Still cute, though, right?

Second attempt:  I changed the hook size to a 5.00 mm since the first crown was so much smaller.  I probably could have used the 4.5 mm hook and finished with an appropriate size, too.  The second crown turned out much better, although I did have to starch it twice.  Notes on starching:  I used a sugar starch (1:1), and dried the crowns over forms in the sun for 2 days.


Second attempt; sizing is better.


I did have to make some changes to the pattern itself, some were minor typos (probably lost in translation), one was a personal change.  I prefer foundation stitches when starting with long chains and especially when joining in a round.  This pattern called for a starting chain of 80 stitches, joining, then stitching in each chain for the first round.  I have a bad habit of twisting the chain, so I prefer to use foundation stitches, when appropriate.  Moogly has a great video tutorial on foundation single crochet if you are interested.  The rest of my review of the Marie-Antoinette pattern and this project is on Ravelry (my username is Lisette1528).

Have a great day!

Late Spring Arrivals

I’m so sorry!!!! ¬†I’ve neglected this blog for far too long. ¬†I really don’t have a good excuse other than finding time to sit at a computer can be hard sometimes! ¬†Our last lamb of the season was born near the end of April. ¬†We were fortunate to have more than 70 lambs come this year. ¬†They are all bouncing and jumping in the green fields today, as I look out the window.

I’ve also been busy building a new bee hive for the farm. ¬†That’s right, I’m officially a beekeeper! ¬†I’m really excited to taste the honey later this year.

But back to the crochet…..

I have been working on some new stuff.  For a long time, I promised myself that I would only work on one project at a time.  After my last move, I realized that I had far too many projects lying around in their own bags.  Some of them I had had for years and had forgotten all about them!  There were sewing projects, crochet projects, bobbin lace pillows, and even my misguided knitting projects Рcast aside mid-purl.  After discovering all of this half-finished attempts, I vowed to finish projects, one at a time, before I began new endeavors.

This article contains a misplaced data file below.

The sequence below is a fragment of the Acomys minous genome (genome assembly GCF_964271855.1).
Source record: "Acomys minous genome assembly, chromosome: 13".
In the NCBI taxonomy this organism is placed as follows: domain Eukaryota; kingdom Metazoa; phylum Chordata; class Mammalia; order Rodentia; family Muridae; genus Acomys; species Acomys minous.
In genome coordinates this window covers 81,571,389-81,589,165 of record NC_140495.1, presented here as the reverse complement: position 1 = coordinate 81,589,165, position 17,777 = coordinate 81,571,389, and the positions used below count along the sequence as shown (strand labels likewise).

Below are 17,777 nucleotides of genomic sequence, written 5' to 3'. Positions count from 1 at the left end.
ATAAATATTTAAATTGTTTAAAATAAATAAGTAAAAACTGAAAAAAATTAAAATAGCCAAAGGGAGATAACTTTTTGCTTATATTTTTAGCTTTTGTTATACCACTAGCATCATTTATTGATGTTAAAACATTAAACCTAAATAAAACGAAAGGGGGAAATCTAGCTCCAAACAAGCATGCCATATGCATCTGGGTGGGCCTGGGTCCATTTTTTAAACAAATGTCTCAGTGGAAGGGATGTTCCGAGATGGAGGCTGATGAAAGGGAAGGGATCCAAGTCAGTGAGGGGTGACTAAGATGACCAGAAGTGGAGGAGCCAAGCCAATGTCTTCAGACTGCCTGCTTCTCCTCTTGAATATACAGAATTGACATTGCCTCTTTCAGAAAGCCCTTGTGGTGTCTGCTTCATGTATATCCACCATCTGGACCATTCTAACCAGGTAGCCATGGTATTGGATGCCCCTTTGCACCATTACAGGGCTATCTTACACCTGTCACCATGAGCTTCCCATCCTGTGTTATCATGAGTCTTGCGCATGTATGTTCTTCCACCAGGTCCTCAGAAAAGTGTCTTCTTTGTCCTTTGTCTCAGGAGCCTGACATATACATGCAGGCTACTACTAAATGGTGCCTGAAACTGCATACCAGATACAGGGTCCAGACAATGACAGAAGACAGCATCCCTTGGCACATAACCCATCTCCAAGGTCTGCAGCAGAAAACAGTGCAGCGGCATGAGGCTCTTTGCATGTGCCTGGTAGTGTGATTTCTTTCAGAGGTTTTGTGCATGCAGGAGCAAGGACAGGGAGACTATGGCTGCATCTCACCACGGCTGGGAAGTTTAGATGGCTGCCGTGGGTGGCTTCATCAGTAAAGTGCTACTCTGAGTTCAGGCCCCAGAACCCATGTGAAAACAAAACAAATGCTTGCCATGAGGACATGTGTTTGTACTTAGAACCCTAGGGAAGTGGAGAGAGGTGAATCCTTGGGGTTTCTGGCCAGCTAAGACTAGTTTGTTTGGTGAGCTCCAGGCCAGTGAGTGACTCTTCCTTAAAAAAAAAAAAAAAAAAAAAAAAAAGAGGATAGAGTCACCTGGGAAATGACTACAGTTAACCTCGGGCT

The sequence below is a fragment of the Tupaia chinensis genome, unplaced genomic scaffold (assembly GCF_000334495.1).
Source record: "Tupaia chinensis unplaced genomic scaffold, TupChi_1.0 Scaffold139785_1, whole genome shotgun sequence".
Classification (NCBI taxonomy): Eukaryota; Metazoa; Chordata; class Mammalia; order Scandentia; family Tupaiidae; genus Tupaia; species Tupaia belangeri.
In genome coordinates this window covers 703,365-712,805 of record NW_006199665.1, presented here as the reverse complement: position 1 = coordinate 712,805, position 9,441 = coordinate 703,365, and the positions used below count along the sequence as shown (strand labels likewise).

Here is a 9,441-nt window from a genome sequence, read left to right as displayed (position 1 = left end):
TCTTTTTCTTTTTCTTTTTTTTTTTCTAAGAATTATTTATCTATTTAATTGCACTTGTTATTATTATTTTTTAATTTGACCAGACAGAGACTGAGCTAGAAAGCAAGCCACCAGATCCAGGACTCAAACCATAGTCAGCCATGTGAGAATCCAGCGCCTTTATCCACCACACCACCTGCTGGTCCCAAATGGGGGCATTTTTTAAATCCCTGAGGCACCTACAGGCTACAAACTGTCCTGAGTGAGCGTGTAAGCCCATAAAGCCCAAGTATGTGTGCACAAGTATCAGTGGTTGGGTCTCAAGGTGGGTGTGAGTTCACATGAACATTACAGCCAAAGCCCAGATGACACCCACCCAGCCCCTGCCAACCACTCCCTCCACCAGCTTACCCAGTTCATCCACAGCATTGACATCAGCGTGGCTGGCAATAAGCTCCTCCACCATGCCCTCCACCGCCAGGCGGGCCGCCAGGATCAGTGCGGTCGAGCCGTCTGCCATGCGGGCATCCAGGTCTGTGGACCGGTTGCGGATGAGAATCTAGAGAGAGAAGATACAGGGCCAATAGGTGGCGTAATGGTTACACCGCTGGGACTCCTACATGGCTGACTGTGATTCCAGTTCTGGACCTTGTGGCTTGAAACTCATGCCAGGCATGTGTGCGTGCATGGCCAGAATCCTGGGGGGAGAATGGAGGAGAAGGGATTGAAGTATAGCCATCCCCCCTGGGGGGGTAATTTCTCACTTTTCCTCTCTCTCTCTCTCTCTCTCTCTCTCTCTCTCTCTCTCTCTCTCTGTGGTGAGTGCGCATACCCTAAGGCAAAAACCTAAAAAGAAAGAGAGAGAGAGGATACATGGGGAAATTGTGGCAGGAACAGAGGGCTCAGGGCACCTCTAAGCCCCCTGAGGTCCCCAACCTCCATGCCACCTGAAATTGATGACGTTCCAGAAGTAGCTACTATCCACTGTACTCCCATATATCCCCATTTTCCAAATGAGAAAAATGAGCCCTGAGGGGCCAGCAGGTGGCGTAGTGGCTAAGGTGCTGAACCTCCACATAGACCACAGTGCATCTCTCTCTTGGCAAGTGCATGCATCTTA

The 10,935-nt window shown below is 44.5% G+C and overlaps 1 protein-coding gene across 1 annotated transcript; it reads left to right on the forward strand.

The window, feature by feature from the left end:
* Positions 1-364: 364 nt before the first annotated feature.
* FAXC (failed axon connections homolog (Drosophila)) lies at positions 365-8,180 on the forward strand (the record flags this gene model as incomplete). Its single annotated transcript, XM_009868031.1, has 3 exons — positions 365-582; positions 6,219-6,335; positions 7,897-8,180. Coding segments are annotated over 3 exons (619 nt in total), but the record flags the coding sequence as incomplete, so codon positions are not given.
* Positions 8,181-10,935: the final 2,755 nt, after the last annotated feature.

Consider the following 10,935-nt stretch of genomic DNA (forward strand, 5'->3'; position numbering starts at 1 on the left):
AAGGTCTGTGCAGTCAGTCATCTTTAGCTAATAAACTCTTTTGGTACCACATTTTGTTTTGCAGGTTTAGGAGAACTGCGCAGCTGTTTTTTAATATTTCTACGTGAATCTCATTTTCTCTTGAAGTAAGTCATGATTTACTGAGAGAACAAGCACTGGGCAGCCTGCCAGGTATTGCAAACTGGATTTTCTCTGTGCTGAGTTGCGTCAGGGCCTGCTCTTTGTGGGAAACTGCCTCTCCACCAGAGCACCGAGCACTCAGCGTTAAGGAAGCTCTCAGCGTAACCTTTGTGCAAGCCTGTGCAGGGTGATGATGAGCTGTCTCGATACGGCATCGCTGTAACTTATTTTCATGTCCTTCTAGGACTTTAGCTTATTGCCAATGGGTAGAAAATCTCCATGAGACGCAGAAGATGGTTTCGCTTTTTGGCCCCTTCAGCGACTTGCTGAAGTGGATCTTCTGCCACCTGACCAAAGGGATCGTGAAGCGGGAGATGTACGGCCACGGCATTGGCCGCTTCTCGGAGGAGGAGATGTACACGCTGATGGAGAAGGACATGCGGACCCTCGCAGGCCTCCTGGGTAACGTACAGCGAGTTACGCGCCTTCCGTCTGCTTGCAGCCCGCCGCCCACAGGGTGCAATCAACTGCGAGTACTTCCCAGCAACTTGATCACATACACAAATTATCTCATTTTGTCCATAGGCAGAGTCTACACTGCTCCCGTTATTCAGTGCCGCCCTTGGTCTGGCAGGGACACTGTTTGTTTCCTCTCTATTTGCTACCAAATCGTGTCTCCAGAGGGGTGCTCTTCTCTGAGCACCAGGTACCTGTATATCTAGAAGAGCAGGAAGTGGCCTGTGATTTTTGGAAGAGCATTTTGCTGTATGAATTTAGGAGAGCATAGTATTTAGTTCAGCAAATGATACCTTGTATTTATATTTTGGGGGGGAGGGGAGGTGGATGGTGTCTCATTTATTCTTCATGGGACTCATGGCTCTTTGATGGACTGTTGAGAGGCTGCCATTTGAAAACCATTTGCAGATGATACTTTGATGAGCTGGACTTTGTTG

For a long time, it worked. ¬†One project at a time. ¬†I was much more productive, but I also wasn’t as happy. ¬†I get bored to easily. ¬†So, I broke my promise to myself this spring and I have 3 projects on the hook, and two more floating in my head!

I had a small commission project that I am putting the final touches on this week.  If you are on Ravelry (a great resource!!!), be sure to check out the Marie-Antoinette crown pattern by Anisbee (paid pattern).  It comes in a couple of different sizes as written, but you can make it bigger or smaller as needed.  The diagram/chart included is really helpful, too.

I’m also working on a bonnet and sweater/jacket for my daughter and a friend’s twin daughters for this fall to keep the girls warm. ¬†My friend’s girls were born just six weeks after my own daughter, so similar jackets (with slight changes) are in order. ¬†The pieces are coming along nicely, with some dimensional work in back-back loops and striping color changes.

My third WIP is the never-ending thread project. ¬†I’d estimate that I’m probably about 60-70% done with it, but those tiny stitches can take so long sometimes.

The Trouble with Thread Trebles

Ack!!!!¬† I didn’t realize it had been so long!¬† I’m enjoying my recent opportunities to translate crochet pieces and diagrams into written instructions.¬† It’s proving to be a rewarding challenge that I am enjoying.¬† If you have ever written a pattern, you will know that it is sometimes monotonous, but can be well worth the effort in the end.

As far as my latest crochet project goes……¬† it’s slow, done in thread, and full of treble stitches.¬† As in over 200 or even 400 treble stitches in a round.¬† I’m to the point now that if I start crocheting, the repetitive trebles put me to sleep in about 15 minutes, which is entirely not what I want to happen!

I do love working with thread crochet and the beautiful projects that can be made (I was just able to pick up more than 75 patterns, including some fabulous tablecloth designs, for less than $1 each!).  On the down side, thread projects take a much longer time to complete, and can be tedious after awhile.

Do you work with thread crochet?  If you do, what projects do you make with thread?  Let me know in the comments!